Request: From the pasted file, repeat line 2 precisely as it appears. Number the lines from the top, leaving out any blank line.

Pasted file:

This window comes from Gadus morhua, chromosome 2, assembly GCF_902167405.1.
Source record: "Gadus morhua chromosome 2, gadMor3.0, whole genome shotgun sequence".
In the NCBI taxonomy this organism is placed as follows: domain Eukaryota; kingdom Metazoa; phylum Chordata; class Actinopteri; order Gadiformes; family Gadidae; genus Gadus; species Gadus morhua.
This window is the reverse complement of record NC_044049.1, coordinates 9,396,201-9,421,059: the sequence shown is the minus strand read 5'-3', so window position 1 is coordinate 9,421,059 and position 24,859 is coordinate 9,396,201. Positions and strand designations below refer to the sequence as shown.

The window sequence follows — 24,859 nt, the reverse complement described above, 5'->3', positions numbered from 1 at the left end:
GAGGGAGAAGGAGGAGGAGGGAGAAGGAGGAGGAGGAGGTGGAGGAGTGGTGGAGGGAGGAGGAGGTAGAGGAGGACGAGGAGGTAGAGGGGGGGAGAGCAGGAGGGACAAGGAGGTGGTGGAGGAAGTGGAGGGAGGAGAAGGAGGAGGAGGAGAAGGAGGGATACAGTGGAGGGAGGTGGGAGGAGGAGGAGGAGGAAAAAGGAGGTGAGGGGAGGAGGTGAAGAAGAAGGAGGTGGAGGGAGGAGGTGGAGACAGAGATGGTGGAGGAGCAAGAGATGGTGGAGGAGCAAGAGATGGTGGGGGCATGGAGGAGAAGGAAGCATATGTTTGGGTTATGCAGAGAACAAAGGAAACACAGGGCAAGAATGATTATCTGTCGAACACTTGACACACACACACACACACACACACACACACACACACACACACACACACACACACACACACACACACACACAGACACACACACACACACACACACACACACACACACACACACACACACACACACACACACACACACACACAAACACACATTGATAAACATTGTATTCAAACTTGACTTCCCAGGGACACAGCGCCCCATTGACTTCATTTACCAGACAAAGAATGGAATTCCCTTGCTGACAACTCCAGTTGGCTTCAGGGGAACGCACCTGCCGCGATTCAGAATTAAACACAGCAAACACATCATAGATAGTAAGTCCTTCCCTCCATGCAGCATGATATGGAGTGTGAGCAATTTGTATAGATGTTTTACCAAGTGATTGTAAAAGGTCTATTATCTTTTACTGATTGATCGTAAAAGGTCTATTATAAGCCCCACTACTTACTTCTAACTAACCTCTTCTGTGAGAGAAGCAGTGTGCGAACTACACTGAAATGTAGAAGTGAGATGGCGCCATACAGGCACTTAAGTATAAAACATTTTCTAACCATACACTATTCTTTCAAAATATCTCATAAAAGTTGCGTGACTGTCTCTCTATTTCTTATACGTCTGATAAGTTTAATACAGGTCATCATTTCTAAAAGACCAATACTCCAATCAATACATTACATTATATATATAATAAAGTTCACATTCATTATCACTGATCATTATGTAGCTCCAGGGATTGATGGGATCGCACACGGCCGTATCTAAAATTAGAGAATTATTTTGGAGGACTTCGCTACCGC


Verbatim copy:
Source record: "Gadus morhua chromosome 2, gadMor3.0, whole genome shotgun sequence".